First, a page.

- Sbarro which operates pizza and Italian restaurants in malls, is planning to close 155 locations in the United States and Canada. That means nearly 20 percent of Sbarro’s will close. The chain operates around 800 outlets.
- Ruby Tuesday announced plans to close 30 restaurants in January after its sales fell by 7.8 percent. The chain currently operates around 775 steakhouses across the US.
- An unknown number of Red Lobster stores will be sold. The chain is in such bad shape that the parent company, Darden Restaurants Inc., had to issue a press release stating that the chain would not close. Instead Darden is planning to spin Red Lobster off into another company and sell some of its stores.
- Ralph’s, a subsidiary of Kroger, has announced plans to close 15 supermarkets in Southern California within 60 days.
- Safeway closed 72 Dominick’s grocery stores in the Chicago area last year.
And the following are some more signs of trouble for the retail industry from one of my recent articles entitled “20 Facts About The Great U.S. Retail Apocalypse That Will Blow Your Mind“…
#1 As you read this article, approximately a billion square feet of retail space is sitting vacant in the United States.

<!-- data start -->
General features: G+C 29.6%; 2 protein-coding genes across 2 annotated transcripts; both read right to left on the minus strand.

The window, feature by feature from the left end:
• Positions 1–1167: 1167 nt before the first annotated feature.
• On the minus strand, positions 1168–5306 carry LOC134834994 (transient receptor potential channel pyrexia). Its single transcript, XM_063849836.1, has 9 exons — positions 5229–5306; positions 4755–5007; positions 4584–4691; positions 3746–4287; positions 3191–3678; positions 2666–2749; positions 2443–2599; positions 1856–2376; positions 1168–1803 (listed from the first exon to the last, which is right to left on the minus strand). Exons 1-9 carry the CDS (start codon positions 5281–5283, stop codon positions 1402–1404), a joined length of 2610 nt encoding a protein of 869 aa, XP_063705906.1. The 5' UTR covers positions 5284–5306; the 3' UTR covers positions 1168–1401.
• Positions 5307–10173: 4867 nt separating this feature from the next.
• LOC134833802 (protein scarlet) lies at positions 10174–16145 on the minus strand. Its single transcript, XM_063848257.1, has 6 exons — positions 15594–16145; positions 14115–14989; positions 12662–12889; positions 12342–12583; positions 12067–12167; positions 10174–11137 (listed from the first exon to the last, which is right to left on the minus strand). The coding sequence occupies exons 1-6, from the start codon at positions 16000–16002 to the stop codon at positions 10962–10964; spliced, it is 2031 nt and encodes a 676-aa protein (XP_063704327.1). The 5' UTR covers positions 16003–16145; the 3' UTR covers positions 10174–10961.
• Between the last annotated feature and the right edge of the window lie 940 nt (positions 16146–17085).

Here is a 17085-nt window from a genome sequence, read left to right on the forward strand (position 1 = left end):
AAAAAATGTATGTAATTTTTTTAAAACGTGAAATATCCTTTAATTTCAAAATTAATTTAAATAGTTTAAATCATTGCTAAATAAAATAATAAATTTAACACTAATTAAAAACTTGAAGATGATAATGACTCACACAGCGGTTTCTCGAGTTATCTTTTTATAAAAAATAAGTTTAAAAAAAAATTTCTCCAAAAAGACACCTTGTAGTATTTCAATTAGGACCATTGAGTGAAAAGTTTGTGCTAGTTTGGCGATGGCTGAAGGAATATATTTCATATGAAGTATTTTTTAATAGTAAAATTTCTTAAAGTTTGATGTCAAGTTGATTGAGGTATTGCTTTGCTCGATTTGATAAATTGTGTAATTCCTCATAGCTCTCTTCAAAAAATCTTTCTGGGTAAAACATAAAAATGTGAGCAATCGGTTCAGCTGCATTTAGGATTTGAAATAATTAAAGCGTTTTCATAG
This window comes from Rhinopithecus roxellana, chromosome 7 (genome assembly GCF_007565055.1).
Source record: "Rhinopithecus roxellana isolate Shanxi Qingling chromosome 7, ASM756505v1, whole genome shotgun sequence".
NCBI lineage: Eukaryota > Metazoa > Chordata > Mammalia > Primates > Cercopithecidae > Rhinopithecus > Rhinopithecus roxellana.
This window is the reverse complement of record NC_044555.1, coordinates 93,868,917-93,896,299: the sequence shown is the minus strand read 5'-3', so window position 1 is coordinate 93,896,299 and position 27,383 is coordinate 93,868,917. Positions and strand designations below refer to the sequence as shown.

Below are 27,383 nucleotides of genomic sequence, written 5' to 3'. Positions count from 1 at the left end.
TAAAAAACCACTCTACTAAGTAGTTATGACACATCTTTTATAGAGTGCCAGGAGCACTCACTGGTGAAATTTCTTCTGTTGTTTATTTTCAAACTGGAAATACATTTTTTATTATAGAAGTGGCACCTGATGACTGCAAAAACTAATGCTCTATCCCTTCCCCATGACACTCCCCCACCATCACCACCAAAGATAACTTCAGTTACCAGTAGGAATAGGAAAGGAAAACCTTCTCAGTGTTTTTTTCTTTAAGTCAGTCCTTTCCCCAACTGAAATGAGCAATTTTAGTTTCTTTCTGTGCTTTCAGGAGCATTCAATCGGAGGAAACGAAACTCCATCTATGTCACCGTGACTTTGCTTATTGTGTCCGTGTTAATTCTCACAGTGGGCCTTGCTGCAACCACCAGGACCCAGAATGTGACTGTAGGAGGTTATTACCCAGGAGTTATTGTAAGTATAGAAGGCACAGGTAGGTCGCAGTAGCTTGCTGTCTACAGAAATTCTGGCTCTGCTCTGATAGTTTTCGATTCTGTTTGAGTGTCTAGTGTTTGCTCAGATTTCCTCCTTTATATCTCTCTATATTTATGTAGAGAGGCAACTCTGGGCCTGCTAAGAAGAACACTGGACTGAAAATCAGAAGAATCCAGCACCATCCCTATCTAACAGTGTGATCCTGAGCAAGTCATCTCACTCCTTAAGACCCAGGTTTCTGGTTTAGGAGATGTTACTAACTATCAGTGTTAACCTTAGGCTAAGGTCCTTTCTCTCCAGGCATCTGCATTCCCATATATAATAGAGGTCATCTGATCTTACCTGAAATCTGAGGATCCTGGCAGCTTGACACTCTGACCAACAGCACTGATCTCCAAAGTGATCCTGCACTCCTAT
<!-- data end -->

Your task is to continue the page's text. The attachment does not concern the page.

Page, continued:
#2 Last week, Radio Shack announced that it was going to close more than a thousand stores.
#3 Last week, Staples announced that it was going to close 225 stores.
#4 Same-store sales at Office Depot have declined for 13 quarters in a row.
#5 J.C. Penney has been dying for years, and it recently announced plans to close 33 more stores.
#6 J.C. Penney lost 586 million dollars during the second quarter of 2013 alone.
#7 Sears has closed about 300 stores since 2010, and CNN is reporting that Sears is “expected to shutter another 500 Sears and Kmart locations soon”.
#8 Overall, sales numbers have declined at Sears for 27 quarters in a row.
#9 Target has announced that it is going to eliminate 475 jobs and not fill 700 positions that are currently empty.
#10 It is being projected that Aéropostale will close about 175 stores over the next couple of years.
#11 Macy’s has announced that it is going to be closing five stores and eliminating 2,500 jobs.